Talking Tough To Iran
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Talking Tough To Iran

President Trump’s tough talk with the leaders of Mexico and Australia have put the international community on notice that longstanding diplomatic relationships are no longer the order of the day. Uncertainty and unease have replaced them. But while the president’s aggressive and confrontational conversations have had an unwelcome negative impact on our national character, his similar approach to Iran, the leading exporter of terrorism in the world, may be a plus for the U.S., giving Tehran’s leaders pause about testing America’s resolve.

The country’s supreme leader permitted several Iranian missile tests after the 2015 nuclear accord was signed. No doubt those exercises were not only to determine the effectiveness of the missiles but also to see if the U.S. would act on the clear violations of a United Nations ban. The Obama administration criticized the tests but took no concrete action. Last week, after Iran test-fired a cruise missile, Trump and National Security Adviser Michael Flynn warned that the U.S. was putting Tehran “on notice.” No details were given, but given the president’s forceful style, the ayatollahs must be worried that this administration might take military action.

It’s important to note that although Trump threatened during the campaign that as soon as he was in the Oval Office he would tear up the Iran accord, which he called one of the worst international agreements ever, he hasn’t done so. And one reason is that Israel, the country most threatened by a nuclear Iran, is not pushing for such a radical response. If the U.S. pushes too hard, Iran could walk away from the deal and resume its nuclear program full tilt. Rather, the immediate U.S. goal is to monitor Iranian compliance and make sure it abides by the sanctions, and continue to tighten them. Trump’s response was to issue a ban on banking transfers against 25 Iranians and companies that administration officials said have assisted Iran’s ballistic missile program and supported terrorist organizations. (This is in keeping with the approach of financial sanctions the Obama administration established.)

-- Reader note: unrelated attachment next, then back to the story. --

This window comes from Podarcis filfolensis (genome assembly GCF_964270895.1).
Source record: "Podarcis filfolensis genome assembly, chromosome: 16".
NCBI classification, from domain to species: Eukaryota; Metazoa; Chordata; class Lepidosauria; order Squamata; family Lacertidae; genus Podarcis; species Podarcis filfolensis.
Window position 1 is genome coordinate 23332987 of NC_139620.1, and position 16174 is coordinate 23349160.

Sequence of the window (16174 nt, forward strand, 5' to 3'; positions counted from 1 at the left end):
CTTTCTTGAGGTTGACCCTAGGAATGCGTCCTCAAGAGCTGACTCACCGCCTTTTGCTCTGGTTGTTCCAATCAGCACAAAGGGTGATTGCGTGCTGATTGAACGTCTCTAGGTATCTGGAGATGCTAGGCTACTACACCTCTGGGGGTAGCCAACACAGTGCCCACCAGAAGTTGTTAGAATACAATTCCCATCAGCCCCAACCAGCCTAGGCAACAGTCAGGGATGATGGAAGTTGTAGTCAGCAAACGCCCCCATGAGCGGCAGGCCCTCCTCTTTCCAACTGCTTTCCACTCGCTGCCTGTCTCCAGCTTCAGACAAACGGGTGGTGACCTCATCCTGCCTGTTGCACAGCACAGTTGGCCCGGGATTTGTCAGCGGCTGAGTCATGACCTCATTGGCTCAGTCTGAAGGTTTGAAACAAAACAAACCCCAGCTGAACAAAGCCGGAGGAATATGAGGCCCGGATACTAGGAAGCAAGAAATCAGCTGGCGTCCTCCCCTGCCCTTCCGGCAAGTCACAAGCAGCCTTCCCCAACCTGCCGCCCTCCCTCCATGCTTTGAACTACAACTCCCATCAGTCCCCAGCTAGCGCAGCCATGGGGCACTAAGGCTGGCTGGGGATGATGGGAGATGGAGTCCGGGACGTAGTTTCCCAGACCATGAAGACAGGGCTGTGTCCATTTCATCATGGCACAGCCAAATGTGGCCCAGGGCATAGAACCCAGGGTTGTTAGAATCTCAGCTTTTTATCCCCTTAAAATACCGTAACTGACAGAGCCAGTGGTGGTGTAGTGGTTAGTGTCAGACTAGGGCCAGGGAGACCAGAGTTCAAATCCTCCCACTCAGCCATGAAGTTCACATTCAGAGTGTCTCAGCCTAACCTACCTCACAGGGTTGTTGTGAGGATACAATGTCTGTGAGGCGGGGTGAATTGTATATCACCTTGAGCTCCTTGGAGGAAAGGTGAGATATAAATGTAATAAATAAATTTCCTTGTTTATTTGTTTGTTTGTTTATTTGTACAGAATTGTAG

The U.S. ban drew bipartisan endorsement in Congress, including senators who had voted against the nuclear accord. Iran’s response was that America’s action was absolutely unacceptable, a violation of the accord. Tellingly, Russia agreed with Iran that the ballistic missile test was not a violation of the nuclear accord, underscoring the illogic of Trump’s benign attitude toward President Putin.

While the sanctions, largely symbolic in the larger Persian Gulf context, are unlikely to significantly affect the actions of Iran, which has made clear its animus towards Israel and its intention to develop an unfettered nuclear program, they are substantive in their implication that further U.S. actions are possible.

There are risks in the U.S. move. It could antagonize American allies, whose businesses have resumed profitable business dealings with Iran, and it ratchets up the tension between Tehran and Washington. Asked last week if military action against Iran remains a possibility, Trump said, “Nothing is off the table.”

The president’s unpredictable, bellicose management style has deservedly drawn much criticism. But there is a precedent that when dealing with Iran, it may be effective. We note that the 52 Americans held hostage in Iran for 444 days were released the day that Ronald Reagan, another hardline Republican, succeeded concession-prone Jimmy Carter in 1980. Will the new administration take a similar hard stand against Iran’s support for Hezbollah and other terror groups it supports? The trick is to let Iran know the U.S. is not reticent about using its military force, while at the same time avoiding needless provocations that could set off a major conflagration. One can only hope that there is a nuanced side to the Trump approach, one the world has yet to see.

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